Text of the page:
Tristain Frye’s success in life is important not just to her – it’s important to all of us.
Frye, who recently worked on a new building at Gonzaga University in Spokane, WA, did not have an easy road to becoming a carpenter’s apprentice.
When she was 22, she was sentenced to 12 years in state prison. At that point, the odds were solidly against her.
That is until Tristain was accepted into an innovative pre-apprenticeship program in partnership with the Ironworkers, Laborers and Carpenters unions called TRAC: Trades Related Apprenticeship Coaching at the Washington Corrections Center for Women. Read about her on the AFL-CIO blog, Jobs, Not Prisons: Unions Help Formerly Incarcerated Women Build a New Life.
The 16 week program is open to women in the prison who can prove themselves physically able to do the demanding work required in the construction industry: carry heavy loads of rebar, build and scale scaffolding, and more.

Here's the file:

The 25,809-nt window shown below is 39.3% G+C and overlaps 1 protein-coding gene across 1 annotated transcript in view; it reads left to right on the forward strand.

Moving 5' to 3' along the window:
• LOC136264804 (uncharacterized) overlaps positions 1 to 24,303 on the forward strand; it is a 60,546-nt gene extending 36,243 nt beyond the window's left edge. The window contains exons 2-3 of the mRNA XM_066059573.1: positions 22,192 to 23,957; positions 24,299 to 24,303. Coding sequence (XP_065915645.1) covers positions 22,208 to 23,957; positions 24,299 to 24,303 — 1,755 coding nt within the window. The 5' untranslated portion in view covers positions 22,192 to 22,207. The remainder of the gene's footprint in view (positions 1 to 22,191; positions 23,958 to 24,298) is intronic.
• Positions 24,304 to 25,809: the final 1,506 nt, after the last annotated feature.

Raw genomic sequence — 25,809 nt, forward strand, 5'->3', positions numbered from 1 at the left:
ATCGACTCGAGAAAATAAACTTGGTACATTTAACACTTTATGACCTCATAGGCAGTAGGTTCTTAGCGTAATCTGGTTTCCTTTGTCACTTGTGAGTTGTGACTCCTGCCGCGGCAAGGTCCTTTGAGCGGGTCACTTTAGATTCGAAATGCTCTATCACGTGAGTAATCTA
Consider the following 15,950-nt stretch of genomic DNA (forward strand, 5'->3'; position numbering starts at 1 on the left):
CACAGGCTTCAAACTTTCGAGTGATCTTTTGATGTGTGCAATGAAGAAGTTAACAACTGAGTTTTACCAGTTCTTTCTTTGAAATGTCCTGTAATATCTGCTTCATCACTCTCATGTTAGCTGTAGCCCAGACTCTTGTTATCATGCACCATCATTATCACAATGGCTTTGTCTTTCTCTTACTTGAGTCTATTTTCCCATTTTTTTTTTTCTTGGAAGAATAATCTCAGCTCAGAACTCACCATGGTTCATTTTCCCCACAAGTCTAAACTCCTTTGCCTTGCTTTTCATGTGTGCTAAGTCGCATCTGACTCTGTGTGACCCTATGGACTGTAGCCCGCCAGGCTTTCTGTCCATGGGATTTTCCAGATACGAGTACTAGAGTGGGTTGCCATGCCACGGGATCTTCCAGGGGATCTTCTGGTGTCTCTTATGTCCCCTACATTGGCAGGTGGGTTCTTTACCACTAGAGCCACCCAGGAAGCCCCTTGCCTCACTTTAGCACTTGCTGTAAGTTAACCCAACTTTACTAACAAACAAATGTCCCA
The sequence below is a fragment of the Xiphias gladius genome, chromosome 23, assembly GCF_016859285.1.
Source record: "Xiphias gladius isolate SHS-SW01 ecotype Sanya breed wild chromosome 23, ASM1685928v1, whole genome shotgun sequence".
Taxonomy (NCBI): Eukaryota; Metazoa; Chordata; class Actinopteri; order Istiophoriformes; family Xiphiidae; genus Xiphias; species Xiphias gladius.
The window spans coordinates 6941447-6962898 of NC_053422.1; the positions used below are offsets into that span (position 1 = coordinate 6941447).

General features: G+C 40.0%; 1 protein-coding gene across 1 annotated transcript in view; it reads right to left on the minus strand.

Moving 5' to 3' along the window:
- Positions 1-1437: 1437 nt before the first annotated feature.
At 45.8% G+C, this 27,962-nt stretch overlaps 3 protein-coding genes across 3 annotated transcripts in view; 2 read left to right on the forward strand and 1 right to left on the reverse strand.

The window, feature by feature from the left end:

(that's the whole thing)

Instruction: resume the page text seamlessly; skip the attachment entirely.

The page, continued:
Women like Tristain get the opportunity to learn building and construction trade skills, giving them a chance at a career as a construction worker with good wages and benefits once they are released.
TRAC is taught by a retired journeyman named Steve Petermann who said that labor’s support has been huge for the program. Construction trades unions are working harder than ever to ensure more women join their ranks and TRAC graduates have proven themselves to be hardworking, dependable apprentices. The program has helped women leave prison and build stable, sustainable lives for them and their families.
The TRAC program is just one way the labor movement is stepping up to address the need for criminal justice reform and reduce prison populations in the U.S. It should serve as a model for other prisons across the country. We’re looking for other examples of “what works” to give people in prison the tools to succeed upon release.